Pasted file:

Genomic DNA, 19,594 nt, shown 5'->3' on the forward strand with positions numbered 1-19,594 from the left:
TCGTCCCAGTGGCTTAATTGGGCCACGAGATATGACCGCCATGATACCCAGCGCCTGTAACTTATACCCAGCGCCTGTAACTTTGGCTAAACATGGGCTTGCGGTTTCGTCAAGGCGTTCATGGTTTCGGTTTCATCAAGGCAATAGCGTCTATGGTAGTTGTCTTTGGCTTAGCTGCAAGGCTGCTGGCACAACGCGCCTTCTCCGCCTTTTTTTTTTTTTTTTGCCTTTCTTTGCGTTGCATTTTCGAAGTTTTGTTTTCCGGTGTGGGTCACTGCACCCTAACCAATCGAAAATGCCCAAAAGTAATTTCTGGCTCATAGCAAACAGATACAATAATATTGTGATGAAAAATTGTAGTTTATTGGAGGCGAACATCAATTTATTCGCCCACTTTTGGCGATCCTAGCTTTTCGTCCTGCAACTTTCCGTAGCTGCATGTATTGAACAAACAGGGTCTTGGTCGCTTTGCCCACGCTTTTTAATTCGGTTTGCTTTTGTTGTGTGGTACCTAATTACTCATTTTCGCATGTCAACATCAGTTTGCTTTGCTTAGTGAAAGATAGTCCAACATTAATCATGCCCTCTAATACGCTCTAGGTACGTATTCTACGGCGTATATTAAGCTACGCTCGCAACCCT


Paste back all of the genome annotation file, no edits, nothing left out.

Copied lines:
Genomic DNA, 19,594 nt, shown 5'->3' on the forward strand with positions numbered 1-19,594 from the left:
TCGTCCCAGTGGCTTAATTGGGCCACGAGATATGACCGCCATGATACCCAGCGCCTGTAACTTATACCCAGCGCCTGTAACTTTGGCTAAACATGGGCTTGCGGTTTCGTCAAGGCGTTCATGGTTTCGGTTTCATCAAGGCAATAGCGTCTATGGTAGTTGTCTTTGGCTTAGCTGCAAGGCTGCTGGCACAACGCGCCTTCTCCGCCTTTTTTTTTTTTTTTTGCCTTTCTTTGCGTTGCATTTTCGAAGTTTTGTTTTCCGGTGTGGGTCACTGCACCCTAACCAATCGAAAATGCCCAAAAGTAATTTCTGGCTCATAGCAAACAGATACAATAATATTGTGATGAAAAATTGTAGTTTATTGGAGGCGAACATCAATTTATTCGCCCACTTTTGGCGATCCTAGCTTTTCGTCCTGCAACTTTCCGTAGCTGCATGTATTGAACAAACAGGGTCTTGGTCGCTTTGCCCACGCTTTTTAATTCGGTTTGCTTTTGTTGTGTGGTACCTAATTACTCATTTTCGCATGTCAACATCAGTTTGCTTTGCTTAGTGAAAGATAGTCCAACATTAATCATGCCCTCTAATACGCTCTAGGTACGTATTCTACGGCGTATATTAAGCTACGCTCGCAACCCT